Mr. Speaker, I would like to congratulate my colleague for his recent nomination as the chair of the Parliamentary tourism caucus.

I am very pleased today to have announced the federal tourism strategy, which will ensure that the Canadian government's efforts to support the tourism industry are coordinated. We know that the tourism industry in Canada creates jobs and wealth for Canadians. This is further proof that we are concentrating on what is important to Canadians: economic growth and jobs.

Employment Insurance
Oral Questions

October 6th, 2011 / 2:55 p.m.

NDP

Jonathan Tremblay Montmorency—Charlevoix—Haute-Côte-Nord, QC

Mr. Speaker, the people of Charlevoix and Haute-Côte-Nord have been hard hit by the economic downturn and seriously penalized by the termination of the employment insurance transitional measures. The minister has to understand that these measures were brought in because the economic reality and the labour market in these regions were not the same as in the Lower St. Lawrence and the north shore. By terminating these measures, the Conservatives are ignoring the reality in the regions and showing that they do not have a plan to help workers.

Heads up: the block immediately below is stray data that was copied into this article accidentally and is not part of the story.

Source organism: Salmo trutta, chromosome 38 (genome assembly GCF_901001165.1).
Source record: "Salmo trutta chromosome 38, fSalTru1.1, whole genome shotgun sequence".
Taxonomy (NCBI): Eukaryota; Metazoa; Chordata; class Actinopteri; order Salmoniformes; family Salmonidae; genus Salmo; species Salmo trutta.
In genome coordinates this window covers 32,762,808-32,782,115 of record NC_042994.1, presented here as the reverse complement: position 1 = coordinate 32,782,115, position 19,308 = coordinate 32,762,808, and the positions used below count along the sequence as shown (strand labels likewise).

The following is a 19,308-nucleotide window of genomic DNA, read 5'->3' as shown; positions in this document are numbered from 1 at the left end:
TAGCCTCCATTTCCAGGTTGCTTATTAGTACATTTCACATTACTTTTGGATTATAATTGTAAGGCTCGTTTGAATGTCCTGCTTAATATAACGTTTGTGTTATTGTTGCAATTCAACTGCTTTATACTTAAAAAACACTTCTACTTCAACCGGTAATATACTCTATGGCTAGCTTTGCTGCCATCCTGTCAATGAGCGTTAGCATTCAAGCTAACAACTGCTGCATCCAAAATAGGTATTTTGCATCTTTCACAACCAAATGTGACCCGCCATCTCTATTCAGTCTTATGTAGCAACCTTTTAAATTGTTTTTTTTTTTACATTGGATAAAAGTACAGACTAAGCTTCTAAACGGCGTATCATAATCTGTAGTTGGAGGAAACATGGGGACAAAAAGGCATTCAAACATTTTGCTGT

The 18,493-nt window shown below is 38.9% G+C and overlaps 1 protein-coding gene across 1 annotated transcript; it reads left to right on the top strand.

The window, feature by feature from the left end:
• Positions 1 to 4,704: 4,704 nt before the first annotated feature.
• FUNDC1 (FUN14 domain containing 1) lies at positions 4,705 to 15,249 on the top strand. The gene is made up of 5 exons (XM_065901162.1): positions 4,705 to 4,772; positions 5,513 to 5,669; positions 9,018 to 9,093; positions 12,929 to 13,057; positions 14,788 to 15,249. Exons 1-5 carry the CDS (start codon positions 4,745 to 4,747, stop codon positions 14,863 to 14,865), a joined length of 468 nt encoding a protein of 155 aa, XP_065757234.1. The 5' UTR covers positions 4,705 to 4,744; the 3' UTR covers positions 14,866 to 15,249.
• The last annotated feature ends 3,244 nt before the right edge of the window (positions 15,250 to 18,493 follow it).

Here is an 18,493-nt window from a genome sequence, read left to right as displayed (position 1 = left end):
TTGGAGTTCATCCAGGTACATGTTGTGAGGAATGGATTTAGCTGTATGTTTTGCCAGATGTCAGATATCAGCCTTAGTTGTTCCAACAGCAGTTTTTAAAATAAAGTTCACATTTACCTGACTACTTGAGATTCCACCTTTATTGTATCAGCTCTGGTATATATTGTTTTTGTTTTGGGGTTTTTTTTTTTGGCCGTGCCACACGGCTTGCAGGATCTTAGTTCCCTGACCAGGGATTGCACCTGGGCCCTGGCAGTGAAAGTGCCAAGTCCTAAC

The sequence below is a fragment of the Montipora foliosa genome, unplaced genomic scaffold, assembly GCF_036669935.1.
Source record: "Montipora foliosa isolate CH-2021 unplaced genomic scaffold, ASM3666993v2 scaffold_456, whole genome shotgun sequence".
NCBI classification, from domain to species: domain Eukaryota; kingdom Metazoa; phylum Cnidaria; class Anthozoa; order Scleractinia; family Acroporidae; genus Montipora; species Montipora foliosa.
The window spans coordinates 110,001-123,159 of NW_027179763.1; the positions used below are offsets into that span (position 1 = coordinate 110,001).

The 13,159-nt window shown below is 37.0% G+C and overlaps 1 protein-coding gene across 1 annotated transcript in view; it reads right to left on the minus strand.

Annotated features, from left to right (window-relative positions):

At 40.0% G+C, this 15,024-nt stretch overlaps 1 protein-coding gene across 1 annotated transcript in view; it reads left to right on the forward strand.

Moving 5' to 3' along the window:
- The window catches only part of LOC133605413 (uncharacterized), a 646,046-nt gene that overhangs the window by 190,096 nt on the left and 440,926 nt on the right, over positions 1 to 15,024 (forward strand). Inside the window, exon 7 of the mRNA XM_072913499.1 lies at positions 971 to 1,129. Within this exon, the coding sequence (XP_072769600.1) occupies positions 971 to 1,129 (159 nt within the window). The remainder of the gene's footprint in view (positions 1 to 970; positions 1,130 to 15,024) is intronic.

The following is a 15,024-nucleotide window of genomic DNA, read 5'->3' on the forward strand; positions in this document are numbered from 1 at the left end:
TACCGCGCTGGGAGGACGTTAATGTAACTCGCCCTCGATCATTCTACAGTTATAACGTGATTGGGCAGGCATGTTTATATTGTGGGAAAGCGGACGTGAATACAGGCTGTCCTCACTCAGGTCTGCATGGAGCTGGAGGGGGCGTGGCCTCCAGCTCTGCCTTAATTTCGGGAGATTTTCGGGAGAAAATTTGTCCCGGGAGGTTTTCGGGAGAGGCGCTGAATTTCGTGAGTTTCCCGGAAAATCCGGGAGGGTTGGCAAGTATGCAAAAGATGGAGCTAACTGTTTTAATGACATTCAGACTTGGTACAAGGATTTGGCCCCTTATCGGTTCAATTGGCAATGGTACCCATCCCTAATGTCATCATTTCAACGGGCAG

When will the government extend the employment insurance transitional measures?

Employment Insurance
Oral Questions

3 p.m.

Haldimand—Norfolk
Ontario

Conservative

Diane Finley Minister of Human Resources and Skills Development

Mr. Speaker, as the hon. member said, these measures were transitional. The purpose of these measures was to help people who were having a great deal of difficulty finding a job because the unemployment rate where they lived was much higher than in other areas. For some time now, the unemployment rate in the region has been identical or comparable to other areas. The transitional measures are therefore no longer necessary. These people have the same opportunities as others in the area.